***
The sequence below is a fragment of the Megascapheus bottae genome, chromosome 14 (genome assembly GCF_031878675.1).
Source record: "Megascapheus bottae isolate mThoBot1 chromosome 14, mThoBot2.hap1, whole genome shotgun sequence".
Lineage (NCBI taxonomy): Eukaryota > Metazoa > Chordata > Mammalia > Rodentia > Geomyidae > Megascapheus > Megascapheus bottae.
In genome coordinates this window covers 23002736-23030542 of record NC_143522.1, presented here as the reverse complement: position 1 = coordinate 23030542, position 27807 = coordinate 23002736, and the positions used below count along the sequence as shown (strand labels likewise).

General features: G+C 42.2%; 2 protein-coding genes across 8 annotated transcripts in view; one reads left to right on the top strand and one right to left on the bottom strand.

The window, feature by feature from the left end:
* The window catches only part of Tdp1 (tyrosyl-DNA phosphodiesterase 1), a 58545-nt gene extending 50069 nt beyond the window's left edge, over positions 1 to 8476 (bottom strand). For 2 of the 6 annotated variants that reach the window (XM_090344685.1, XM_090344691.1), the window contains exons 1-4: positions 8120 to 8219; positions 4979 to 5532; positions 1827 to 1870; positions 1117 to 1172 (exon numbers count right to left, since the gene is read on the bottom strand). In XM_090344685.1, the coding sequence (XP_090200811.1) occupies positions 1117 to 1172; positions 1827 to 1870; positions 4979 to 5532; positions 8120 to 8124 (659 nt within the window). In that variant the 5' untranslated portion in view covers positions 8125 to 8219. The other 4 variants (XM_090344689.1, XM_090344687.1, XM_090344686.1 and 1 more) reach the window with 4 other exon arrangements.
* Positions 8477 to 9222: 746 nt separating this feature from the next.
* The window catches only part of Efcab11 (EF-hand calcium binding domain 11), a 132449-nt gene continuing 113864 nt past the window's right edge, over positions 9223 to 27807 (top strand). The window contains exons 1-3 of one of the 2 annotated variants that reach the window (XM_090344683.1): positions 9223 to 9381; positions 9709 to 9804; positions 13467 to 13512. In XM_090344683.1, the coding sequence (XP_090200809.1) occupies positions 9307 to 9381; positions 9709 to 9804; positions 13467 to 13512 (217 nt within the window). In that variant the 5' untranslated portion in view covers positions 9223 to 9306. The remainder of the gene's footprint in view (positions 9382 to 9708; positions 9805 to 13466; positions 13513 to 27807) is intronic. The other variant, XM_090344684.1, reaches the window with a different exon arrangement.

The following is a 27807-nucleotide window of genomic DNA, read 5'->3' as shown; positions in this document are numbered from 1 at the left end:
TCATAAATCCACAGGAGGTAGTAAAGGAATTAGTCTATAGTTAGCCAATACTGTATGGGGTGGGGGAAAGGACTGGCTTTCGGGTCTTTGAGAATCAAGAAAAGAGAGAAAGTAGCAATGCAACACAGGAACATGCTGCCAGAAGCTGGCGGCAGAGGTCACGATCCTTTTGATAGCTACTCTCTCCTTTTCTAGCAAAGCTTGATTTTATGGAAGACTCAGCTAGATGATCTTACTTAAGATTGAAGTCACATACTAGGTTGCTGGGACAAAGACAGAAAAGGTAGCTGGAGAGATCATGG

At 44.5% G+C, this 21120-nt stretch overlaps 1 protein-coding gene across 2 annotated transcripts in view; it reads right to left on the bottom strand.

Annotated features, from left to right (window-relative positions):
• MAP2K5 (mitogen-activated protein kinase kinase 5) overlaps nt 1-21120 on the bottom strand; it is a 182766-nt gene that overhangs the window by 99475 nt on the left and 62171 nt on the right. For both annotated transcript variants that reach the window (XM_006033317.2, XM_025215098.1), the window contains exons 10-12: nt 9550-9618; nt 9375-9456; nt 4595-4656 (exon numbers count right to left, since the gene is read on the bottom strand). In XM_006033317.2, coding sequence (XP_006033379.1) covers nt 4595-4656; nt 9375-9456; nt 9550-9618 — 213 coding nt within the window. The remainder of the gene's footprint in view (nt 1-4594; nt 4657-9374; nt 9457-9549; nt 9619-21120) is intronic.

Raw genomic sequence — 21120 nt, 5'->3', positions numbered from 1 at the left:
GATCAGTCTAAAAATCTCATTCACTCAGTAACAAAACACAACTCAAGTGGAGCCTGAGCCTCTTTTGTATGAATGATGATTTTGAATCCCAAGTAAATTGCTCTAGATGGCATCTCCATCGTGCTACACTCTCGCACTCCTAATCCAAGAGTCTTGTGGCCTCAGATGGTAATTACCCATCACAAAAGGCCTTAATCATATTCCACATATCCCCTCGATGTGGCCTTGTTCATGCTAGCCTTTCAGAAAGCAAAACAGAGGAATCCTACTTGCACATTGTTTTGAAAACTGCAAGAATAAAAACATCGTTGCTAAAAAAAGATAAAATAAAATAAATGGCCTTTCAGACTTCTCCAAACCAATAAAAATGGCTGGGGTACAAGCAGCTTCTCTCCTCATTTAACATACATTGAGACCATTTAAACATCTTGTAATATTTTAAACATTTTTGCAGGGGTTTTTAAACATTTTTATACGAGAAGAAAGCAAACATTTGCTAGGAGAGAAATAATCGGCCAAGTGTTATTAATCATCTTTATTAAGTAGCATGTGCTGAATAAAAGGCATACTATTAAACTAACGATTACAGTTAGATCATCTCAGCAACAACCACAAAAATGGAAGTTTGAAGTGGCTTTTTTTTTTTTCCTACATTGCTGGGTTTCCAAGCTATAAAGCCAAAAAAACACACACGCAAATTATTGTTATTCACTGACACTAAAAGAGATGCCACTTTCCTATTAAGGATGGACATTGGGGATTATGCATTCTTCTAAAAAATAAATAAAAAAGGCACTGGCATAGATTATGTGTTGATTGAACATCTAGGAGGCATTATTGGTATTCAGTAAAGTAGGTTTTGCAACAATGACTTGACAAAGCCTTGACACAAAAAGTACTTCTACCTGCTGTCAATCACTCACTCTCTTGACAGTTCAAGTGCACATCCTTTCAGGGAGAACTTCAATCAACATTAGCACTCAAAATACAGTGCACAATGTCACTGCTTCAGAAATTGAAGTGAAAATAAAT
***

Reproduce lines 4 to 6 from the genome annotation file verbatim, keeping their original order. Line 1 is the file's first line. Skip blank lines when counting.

In genome coordinates this window covers 23002736-23030542 of record NC_143522.1, presented here as the reverse complement: position 1 = coordinate 23030542, position 27807 = coordinate 23002736, and the positions used below count along the sequence as shown (strand labels likewise).

General features: G+C 42.2%; 2 protein-coding genes across 8 annotated transcripts in view; one reads left to right on the top strand and one right to left on the bottom strand.

The window, feature by feature from the left end: